Bears Quick Shots: Harris says he can change the game - when healthy

Matt Trowbridge

Defensive tackle Tommie Harris criticized himself, patted himself on the back and made excuses for himself in a rambling interview.

“I started off very slow and I’m finishing hard,” he said. “It had to do with the team’s failures early on. If I would have played the way I’m playing the last three weeks, it could have benefited our record. I’m feeling better each week, but it’s one of those things where it’s too late.”

But the team didn’t fail early on. The Bears started 3-1. And they’ve gone 0-3 the last three weeks, when Harris has had nine of his 22 tackles and all of his 1.5 sacks.

“I blame myself,” said Harris said, who signed a four-year, $40-million extension two years ago. “When you get paid more, you are supposed to perform more. Due to different situations and injuries, I haven’t but I continue to keep striving. I will take the shots on that, but I feel when I’m healthy, I can change this whole game.”

Urlacher’s way didn’t work

Brian Urlacher should stick to playing linebacker. His analysis of the Bears’ identity shows he wouldn’t make much of a coach. Urlacher told Yahoo! Sports that: “We used to establish the run and wear teams down and try not to make mistakes, and we’d rely on our defense to keep us in the game and make big plays to put us in position to win. ... That formula worked for us.”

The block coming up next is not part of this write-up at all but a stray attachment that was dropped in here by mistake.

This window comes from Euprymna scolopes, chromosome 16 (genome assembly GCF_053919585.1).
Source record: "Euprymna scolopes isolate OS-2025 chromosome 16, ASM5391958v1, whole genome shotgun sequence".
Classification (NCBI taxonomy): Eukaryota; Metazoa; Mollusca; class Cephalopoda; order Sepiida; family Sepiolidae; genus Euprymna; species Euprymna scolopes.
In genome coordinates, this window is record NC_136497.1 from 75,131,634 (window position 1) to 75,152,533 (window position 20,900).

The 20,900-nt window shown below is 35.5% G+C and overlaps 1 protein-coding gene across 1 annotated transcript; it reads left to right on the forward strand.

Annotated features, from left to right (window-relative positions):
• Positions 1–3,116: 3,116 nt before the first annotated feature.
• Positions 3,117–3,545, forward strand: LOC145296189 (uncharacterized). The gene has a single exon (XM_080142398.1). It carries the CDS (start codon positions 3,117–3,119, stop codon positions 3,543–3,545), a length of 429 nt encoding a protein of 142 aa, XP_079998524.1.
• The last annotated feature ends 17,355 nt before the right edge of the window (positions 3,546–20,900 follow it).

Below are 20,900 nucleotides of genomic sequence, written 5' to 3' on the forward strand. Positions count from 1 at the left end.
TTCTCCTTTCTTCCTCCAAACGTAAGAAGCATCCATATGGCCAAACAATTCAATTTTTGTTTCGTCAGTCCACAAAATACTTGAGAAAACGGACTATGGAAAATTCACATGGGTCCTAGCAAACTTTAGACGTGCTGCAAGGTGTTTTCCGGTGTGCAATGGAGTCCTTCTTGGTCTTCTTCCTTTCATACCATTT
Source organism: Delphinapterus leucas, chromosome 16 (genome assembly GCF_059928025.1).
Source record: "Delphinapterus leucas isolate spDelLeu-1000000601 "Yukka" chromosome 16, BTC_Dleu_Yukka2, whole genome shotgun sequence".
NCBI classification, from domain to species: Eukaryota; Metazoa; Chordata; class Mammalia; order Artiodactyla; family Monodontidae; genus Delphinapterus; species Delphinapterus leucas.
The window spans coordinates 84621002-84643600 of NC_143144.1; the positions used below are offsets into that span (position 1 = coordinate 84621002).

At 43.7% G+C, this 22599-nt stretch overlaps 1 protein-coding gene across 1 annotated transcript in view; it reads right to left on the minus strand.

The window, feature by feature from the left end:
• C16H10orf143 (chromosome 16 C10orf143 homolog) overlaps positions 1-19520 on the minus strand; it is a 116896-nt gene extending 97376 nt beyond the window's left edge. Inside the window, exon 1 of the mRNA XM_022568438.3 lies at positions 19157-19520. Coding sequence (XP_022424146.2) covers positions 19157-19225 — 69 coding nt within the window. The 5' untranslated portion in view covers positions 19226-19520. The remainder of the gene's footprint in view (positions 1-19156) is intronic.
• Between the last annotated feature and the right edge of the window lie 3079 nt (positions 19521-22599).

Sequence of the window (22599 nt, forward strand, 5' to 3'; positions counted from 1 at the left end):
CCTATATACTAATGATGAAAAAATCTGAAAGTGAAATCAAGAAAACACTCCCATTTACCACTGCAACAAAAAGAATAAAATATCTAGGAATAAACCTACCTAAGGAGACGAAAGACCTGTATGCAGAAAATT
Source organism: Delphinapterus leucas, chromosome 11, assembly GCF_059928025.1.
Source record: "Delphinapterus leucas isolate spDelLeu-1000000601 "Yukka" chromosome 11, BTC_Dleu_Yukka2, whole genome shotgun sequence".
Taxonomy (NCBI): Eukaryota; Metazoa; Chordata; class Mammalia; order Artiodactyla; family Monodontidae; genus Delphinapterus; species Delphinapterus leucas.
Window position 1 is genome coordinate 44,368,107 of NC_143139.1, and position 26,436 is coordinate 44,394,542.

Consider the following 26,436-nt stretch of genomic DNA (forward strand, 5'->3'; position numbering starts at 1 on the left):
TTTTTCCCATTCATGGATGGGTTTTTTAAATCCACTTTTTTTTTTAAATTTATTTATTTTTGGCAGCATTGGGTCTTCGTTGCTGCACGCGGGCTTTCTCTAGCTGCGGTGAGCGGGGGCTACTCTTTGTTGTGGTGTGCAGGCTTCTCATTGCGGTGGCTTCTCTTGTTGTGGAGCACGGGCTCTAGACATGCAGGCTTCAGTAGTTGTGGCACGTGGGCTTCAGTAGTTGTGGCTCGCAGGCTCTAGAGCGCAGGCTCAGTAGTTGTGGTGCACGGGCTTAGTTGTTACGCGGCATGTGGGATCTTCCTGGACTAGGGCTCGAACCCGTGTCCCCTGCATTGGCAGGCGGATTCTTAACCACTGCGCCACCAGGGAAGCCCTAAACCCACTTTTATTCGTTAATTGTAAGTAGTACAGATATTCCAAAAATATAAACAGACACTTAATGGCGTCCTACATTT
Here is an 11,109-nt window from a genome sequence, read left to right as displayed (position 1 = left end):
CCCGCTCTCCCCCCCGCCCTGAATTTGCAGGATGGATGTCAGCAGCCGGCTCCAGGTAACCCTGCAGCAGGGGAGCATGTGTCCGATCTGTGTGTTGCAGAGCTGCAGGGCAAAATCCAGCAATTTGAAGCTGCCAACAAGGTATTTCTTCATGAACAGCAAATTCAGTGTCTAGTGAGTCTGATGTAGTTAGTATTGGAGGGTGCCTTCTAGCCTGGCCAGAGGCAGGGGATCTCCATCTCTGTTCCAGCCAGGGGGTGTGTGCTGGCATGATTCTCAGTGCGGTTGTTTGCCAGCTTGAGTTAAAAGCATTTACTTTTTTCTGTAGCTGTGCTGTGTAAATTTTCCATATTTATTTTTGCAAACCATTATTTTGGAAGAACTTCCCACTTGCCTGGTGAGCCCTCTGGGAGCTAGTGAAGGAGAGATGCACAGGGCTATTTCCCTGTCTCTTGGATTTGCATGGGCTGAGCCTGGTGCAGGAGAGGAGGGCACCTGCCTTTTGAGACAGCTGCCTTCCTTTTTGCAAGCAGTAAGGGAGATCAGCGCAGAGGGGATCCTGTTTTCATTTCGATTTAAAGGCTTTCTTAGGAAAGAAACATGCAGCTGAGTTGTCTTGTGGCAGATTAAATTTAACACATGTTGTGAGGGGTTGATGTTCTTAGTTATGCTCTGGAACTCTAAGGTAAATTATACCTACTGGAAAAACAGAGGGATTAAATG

Yes, that is how the Bears played. But it hasn’t worked. The Bears drafted Urlacher 10 years ago, and in only one of those 10 seasons did they win a single playoff game.

And despite always wanting to run the ball, this isn’t the only year the Bears have been last in the NFL in rushing during Urlacher’s tenure. The Bears were also dead last in 2002 and 30th in 2007. They’ve been in the top 14 only once in these 10 years. As Vikings coach Brad Childress noted last week, in explaining why Brett Favre threw 37 passes in the first half when Minnesota has 2008 rushing champ Adrian Peterson in the backfield, running comes a lot easier after proving you can pass.

Pace a model lineman

Asked who he modeled himself on, offensive tackle Kevin Shaffer mentioned Jonathan Ogden, Walter Jones and teammate Orlando Pace. “Those three guys have been around forever,” Shaffer said. “Those are guys I like to emulate. They’ve got size and everything. It’s fun watching those guys.”

So, should we tell Pace you grew up watching him?

“No,” said Shaffer, expected to start at right tackle Sunday. “Let’s cut that out. We don’t need that.”

Still, he couldn’t resist a jab at the 34-year-old Pace. “I was in second grade maybe when he came out,” Shaffer, an eight-year veteran, said.

June ready to help at LB

Cato June, who started at linebacker when the Colts beat the Bears in the Super Bowl three years ago, was playing with his 18-month-old son when the Bears called to sign him after Lance Briggs’ knee injury.

“He was a little (ticked) off,” June said. “When I went to the airport, he understood that Daddy was leaving and started crying. It was funny. He’ll get over it.”

June broke his forearm in training camp and was released by the Texans. He said he’s been healed for five or six weeks and is ready to play as soon as needed.

“There’s nothing you can do to simulate putting your shoulder pads on and playing; you can’t do that in the backyard,” June said. “But I was working out, running, lifting, all the functional things you always do in the offseason.”

Matt Trowbridge’s Quick Shots on the Bears appear Fridays. He can be reached at (815) 987-1383 ormtrowbridge@rrstar.com.